O Antiphons

Not only do the readings for the daily Masses just before Christmas include the beginnings of the Gospel infancy narratives (Matthew 1 on Dec. 17-18; Luke 1 on Dec. 19-24), but we again get to hear the traditional “O Antiphons,” at Mass. Most of us were introduced to the antiphons via the popular hymn, “O Come, O Come, Emmanuel.” Yet the “O Antiphons” are more than a thousand years old.  Curiously, the first verse of the familiar hymn is actually the last of the traditional “O Antiphons” while the other verses of the hymn (in the order printed in most hymnals) correspond to the Antiphons for Dec. 17 to 22:

Dec. 17: O Sapientia / O Wisdom                           from Evening Prayer
Verse 2: O Come, Thou Wisdom, from on high       from the popular hymn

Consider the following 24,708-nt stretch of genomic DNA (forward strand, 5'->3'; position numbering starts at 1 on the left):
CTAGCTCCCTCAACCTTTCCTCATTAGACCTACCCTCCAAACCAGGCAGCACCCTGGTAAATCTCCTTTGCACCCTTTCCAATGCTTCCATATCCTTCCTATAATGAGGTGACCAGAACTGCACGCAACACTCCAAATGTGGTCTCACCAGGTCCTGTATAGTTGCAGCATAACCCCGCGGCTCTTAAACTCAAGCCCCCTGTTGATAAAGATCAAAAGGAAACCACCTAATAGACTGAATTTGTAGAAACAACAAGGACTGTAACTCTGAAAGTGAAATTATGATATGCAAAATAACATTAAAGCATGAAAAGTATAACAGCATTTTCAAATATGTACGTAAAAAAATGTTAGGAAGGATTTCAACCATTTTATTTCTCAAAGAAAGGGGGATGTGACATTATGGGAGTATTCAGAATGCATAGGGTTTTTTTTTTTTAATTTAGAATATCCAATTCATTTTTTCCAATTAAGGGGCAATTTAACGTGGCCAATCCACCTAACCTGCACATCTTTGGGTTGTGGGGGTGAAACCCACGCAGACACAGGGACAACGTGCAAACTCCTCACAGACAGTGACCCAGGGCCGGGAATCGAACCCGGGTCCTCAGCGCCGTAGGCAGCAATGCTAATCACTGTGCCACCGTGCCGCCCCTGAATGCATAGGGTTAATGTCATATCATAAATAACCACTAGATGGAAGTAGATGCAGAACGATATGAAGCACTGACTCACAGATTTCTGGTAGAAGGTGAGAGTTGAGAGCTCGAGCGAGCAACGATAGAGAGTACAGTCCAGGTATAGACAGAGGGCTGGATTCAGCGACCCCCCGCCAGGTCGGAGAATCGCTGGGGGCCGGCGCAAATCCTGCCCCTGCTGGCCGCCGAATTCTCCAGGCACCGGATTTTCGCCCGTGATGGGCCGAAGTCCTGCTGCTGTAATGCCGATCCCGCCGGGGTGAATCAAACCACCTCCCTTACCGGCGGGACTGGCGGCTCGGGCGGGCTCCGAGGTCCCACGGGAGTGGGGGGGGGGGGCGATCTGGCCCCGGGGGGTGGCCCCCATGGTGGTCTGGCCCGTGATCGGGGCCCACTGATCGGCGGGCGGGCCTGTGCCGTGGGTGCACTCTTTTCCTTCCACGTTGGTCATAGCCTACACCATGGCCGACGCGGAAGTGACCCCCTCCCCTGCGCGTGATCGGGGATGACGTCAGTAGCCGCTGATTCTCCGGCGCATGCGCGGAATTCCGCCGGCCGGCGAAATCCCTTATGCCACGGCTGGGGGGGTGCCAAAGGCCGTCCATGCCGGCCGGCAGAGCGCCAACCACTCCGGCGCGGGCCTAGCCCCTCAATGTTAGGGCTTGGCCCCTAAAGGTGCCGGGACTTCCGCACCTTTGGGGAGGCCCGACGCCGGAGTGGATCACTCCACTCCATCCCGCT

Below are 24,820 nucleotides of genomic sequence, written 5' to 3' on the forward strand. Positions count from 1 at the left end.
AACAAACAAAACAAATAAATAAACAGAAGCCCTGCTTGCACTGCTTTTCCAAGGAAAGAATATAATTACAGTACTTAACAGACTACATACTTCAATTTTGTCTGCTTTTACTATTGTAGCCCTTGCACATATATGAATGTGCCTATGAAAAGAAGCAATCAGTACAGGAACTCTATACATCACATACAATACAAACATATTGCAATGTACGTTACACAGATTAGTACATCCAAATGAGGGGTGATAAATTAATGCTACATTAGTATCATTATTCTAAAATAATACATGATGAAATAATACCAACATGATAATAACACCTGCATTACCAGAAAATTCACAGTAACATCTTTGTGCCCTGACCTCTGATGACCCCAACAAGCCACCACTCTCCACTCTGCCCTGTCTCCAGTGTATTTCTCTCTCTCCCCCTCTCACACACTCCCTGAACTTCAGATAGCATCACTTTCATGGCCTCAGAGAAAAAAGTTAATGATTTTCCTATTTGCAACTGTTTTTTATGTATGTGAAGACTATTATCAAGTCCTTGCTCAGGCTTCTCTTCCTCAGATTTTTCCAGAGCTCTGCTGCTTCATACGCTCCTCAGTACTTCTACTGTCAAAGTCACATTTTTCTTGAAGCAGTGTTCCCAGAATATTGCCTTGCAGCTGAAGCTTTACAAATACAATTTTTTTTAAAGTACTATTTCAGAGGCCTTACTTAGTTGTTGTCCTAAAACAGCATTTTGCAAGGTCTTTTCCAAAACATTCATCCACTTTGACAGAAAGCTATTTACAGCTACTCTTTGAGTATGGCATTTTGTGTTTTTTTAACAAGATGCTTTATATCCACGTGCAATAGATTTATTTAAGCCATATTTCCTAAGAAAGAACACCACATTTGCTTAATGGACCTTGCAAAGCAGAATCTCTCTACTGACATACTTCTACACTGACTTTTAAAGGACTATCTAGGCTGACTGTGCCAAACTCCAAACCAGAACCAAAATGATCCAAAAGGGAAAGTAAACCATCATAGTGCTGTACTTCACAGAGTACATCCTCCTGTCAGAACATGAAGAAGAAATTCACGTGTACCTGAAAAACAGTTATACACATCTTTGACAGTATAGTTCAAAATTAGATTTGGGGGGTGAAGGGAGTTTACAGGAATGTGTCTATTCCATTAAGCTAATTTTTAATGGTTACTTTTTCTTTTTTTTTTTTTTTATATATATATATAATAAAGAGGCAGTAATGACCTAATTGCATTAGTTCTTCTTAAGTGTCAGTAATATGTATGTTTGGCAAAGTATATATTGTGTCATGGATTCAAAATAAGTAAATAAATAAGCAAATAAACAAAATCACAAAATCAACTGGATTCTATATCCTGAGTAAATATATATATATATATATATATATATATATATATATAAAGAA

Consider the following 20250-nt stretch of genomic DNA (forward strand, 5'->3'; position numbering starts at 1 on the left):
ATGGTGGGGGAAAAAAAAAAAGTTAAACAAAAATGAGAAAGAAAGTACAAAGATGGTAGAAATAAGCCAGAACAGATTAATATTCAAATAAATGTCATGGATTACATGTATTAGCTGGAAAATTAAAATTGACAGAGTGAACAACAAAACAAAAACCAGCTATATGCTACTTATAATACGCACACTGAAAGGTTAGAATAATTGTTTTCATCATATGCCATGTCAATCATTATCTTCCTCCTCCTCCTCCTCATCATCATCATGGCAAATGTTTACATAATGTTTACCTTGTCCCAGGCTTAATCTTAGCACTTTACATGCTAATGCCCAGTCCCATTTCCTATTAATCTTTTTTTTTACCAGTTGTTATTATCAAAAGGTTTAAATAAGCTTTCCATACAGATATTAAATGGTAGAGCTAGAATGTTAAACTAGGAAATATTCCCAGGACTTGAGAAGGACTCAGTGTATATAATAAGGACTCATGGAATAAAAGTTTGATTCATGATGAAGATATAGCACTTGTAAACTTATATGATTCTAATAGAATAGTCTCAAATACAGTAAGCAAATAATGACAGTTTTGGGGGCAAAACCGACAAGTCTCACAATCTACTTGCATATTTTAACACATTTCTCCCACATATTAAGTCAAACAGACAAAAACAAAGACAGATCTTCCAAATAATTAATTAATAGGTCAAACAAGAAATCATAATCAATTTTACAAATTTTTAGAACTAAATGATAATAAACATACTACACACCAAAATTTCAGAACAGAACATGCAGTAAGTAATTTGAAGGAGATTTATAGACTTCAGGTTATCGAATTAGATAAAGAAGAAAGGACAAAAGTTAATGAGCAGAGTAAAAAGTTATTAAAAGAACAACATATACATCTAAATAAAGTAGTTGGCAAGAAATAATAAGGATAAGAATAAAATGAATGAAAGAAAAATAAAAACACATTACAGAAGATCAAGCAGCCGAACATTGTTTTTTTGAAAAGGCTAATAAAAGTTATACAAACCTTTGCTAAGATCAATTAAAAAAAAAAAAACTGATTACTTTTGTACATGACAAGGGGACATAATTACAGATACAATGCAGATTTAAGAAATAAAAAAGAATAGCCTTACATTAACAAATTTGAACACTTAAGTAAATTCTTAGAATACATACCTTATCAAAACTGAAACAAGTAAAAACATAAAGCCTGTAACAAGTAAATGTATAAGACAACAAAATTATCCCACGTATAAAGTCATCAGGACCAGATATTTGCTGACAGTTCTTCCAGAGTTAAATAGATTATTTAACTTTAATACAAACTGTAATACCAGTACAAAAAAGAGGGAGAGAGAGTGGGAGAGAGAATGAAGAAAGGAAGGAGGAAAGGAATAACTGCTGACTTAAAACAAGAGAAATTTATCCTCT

Dec. 18: O Adonai / O Sacred Lord of ancient Israel
Verse 3: O Come, O Come, Thou Lord of might

Dec. 19: O Radix Jesse / O Flower of Jesse’s stem
Verse 4: O Come, Thou Rod of Jesse’s stem

Dec. 20: O Clavis David / O Key of David
Verse 5: O Come, Thou Key of David, come

Dec. 21: O Oriens / O Radiant Dawn
Verse 6: O Come, Thou Dayspring from on high

Dec. 22: O Rex Gentium / O King of all the nations
Verse 7: O Come, Desire of nations…

Dec. 23: O Emmanuel / O Emmanuel
Verse 1: O Come, O Come, Emmanuel

The importance of the “O Antiphons” is twofold. First, each one is a title for the Messiah. Secondly, each one refers to the prophecy of Isaiah of the coming of the Messiah.

Also interesting is that the first letters of the titles, from last to first, appear to form a Latin acrostic, ‘Ero cras’, meaning ‘Tomorrow, I will be [there]’, mirroring the theme of the antiphons. This is formed from the first letter of each title – Emmanuel, Rex, Oriens, Clavis, Radix, Adonai, Sapientia. Such acrostics were popular among early medieval writers, and some scholars have taken this as further evidence for their antiquity.

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